progress is not the elimination of struggle, but rather a change in its terms’ - Aneurin Bevan

Meeting the Cabinet

Wednesday, November 25th saw the Tory Chancellor George Osborne deliver his Autumn Statement on the Spending Review. There was no surprise that he announced more cuts as part of his permanent austerity programme - including more cuts to local democracy.

Darlington Borough Council has had majority Labour representation through the austerity programme implemented by the Tory Chancellor. And this has meant eye-watering cuts to the income the council gets from central government.

There have been 550 job cuts by Darlington Borough Council in the last five years - and thus a loss in the services the council provided for the town. The scale of cuts to Labour councils poses a political challenge. How to respond?

After May's terrible general election results for Labour in the UK parliamentary elections - losing all but one MP in Scotland, failing to advance in England - the party now has gained momentum in terms of membership.

Hopefully, this can be used to rebuild across the state, starting in workplaces and communities, so that greater electoral representation for the workers' movement can be won in the coming weeks and months.

In Darlington, this has meant Jenny Chapman, the Labour MP for the town, encouraging new members to meet with long-standing members and get involved in supporting campaigns on tax credits and voter registration.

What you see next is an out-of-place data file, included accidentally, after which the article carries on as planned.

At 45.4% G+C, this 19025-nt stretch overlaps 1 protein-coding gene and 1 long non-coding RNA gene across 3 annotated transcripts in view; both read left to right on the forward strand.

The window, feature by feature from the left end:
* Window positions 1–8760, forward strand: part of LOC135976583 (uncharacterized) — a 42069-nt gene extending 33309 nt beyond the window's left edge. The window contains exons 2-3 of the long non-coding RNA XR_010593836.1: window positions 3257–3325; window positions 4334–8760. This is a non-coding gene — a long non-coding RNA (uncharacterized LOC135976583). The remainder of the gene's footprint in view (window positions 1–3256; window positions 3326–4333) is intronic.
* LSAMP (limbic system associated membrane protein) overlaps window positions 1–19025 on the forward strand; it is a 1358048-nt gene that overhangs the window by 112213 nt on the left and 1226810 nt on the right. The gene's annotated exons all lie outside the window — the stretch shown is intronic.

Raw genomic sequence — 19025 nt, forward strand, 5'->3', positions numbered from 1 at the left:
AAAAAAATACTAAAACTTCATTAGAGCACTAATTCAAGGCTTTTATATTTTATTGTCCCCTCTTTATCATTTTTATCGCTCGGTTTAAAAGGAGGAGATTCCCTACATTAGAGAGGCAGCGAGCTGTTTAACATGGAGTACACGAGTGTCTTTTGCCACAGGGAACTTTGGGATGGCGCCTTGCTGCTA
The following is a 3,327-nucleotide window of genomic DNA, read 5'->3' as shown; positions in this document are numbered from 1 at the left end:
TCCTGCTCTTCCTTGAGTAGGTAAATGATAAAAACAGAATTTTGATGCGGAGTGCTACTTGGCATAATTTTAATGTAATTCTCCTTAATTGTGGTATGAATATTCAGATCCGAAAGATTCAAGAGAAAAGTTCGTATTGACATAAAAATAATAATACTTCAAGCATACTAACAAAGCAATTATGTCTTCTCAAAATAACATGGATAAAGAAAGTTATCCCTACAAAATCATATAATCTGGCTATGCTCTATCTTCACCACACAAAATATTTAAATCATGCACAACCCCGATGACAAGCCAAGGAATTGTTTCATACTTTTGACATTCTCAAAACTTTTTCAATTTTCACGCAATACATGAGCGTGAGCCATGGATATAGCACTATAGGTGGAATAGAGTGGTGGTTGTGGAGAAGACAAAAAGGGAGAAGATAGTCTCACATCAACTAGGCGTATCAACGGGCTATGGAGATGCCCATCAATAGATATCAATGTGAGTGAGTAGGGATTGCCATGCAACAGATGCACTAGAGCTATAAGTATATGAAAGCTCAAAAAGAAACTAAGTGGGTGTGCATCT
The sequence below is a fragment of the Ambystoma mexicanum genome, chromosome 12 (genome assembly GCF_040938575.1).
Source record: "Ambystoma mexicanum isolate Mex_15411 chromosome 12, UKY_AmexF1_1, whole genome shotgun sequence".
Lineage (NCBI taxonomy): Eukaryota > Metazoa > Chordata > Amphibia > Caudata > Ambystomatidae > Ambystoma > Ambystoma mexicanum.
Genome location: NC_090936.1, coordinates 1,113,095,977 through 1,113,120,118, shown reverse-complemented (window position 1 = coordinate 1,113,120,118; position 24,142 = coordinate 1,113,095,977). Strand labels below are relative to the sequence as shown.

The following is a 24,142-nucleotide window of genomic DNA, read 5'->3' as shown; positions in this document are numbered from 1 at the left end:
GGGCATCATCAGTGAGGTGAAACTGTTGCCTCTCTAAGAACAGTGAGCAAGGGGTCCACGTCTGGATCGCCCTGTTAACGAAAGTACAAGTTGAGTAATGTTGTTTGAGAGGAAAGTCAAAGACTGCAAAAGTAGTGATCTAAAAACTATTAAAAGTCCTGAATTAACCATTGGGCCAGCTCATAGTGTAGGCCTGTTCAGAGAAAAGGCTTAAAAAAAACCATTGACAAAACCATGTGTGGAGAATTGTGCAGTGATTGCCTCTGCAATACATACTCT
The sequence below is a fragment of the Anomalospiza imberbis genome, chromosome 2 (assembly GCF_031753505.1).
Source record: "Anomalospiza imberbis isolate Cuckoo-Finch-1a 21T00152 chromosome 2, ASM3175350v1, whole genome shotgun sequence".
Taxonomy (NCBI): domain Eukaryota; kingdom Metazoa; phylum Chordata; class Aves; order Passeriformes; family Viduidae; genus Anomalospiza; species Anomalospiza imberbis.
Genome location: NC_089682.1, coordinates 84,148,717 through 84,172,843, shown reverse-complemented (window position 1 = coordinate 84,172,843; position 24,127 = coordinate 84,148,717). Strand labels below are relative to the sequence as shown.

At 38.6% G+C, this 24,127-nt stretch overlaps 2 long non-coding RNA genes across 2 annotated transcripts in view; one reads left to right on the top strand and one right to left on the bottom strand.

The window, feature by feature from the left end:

And by organising a "Meet the Cabinet" meeting at the Forum Music Centre, it is clear that the Labour Party locally is seeking to encourage the active participation of new members.

From the base of strength Labour has in terms of representation and organisation in Darlington, the party can renew itself across the country with campaigns on issues like tax credits.

After the death of Michael Meacher, a long-serving MP, there will be a by-election in the Oldham constituency he represented for the Labour movement. The candidate is Oldham Council leader Jim McMahon, who is also a member of Labour's sister the Co-operative Party.

Everyone in the workers' movement who can, should get along to support Jim McMahon defeat what is thought to be the big challenger, UKIP. In the wake of the terrorist attacks in Paris, UKIP is seeking to trade on fear and insecurity.

But it has been Labour which has challenged the Tory government on its plans to cut working tax credits, forcing a partial u-turn in the Spending Review. And it will be Labour that campaigns for a real living wage for all workers in the coming months.

So, if you can get to Oldham - do get along and be sure to say #IBackJim. And if you can't there's always phone-banking. So here's the link:

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